1 John 4:7-12,19-21

Dear friends, let us love one another, for love comes from God. Everyone who loves has been born of God and knows God. Whoever does not love does not know God, because God is love. This is how God showed His love among us: He sent His one and only Son into the world that we might live through Him. 10 This is love: not that we loved God, but that He loved us and sent His Son as an atoning sacrifice for our sins. 11 Dear friends, since God so loved us, we also ought to love one another. 12 No one has ever seen God; but if we love one another, God lives in us and His love is made complete in us.

19 We love because He first loved us. 20 Whoever claims to love God yet hates a brother or sister is a liar. For whoever does not love their brother and sister, whom they have seen, cannot love God, whom they have not seen. 21 And He has given us this command: Anyone who loves God must also love their brother and sister.

2 John 5:4-6 (NIV)

It has given me great joy to find some of your children walking in the truth, just as the Father commanded us. And now, dear lady, I am not writing you a new command but one we have had from the beginning. I ask that we love one another. And this is love: that we walk in obedience to His commands. As you have heard from the beginning, His command is that you walk in love.

I realize that I have been quite exhaustive with this list of Scriptures in response to a single verse.  But I just find in my soul that loving one another is so central to the life and teachings of our Lord Jesus and a manifestation of HOW we show our love and devotion to Him as His disciples – how we demonstrate love as His Body in the earth – through loving one another.  Jesus said, “By this everyone will know that you are My disciples, if you love one another.” (John 13:35)  So Paul urges us to be devoted to one another in love … to honor one another above ourselves.  And Paul will go on to write “practical applications” to encourage us in this pursuit to “walk as Jesus walked.”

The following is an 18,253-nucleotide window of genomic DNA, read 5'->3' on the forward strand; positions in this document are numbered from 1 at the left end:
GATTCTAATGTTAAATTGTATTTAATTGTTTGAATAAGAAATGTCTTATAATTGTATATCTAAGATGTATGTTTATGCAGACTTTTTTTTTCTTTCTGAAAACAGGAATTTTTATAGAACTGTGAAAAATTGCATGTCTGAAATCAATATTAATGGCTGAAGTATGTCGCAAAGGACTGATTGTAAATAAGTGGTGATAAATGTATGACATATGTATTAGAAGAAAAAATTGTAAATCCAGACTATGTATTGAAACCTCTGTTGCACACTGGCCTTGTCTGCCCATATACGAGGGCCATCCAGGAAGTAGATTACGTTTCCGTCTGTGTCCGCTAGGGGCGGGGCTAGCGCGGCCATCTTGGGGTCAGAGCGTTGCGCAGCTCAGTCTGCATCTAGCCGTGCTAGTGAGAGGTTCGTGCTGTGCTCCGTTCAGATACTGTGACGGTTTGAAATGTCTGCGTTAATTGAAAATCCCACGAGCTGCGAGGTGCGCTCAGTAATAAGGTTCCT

2 Corinthians 13:11 (NIV)

11 Finally, brothers and sisters, rejoice! Strive for full restoration, encourage one another, be of one mind, live in peace. And the God of love and peace will be with you.

Galatians 5:13-14 (NIV)

13 You, my brothers and sisters, were called to be free. But do not use your freedom to indulge the flesh[a]; rather, serve one another humbly in love. 14 For the entire law is fulfilled in keeping this one command: “Love your neighbor as yourself.”

Ephesians 4:1-6 (NIV)

As a prisoner for the Lord, then, I urge you to live a life worthy of the calling you have received. Be completely humble and gentle; be patient, bearing with one another in love. Make every effort to keep the unity of the Spirit through the bond of peace. There is one body and one Spirit, just as you were called to one hope when you were called; one Lord, one faith, one baptism; one God and Father of all, who is over all and through all and in all.

1 Thessalonians 4:3-10 (NIV)

It is God’s will that you should be sanctified: that you should avoid sexual immorality; that each of you should learn to control your own body in a way that is holy and honorable, not in passionate lust like the pagans, who do not know God; and that in this matter no one should wrong or take advantage of a brother or sister.  The Lord will punish all those who commit such sins, as we told you and warned you before. For God did not call us to be impure, but to live a holy life. Therefore, anyone who rejects this instruction does not reject a human being but God, the very God who gives you his Holy Spirit. Now about your love for one another we do not need to write to you, for you yourselves have been taught by God to love each other. 10 And in fact, you do love all of God’s family throughout Macedonia. Yet we urge you, brothers and sisters, to do so more and more….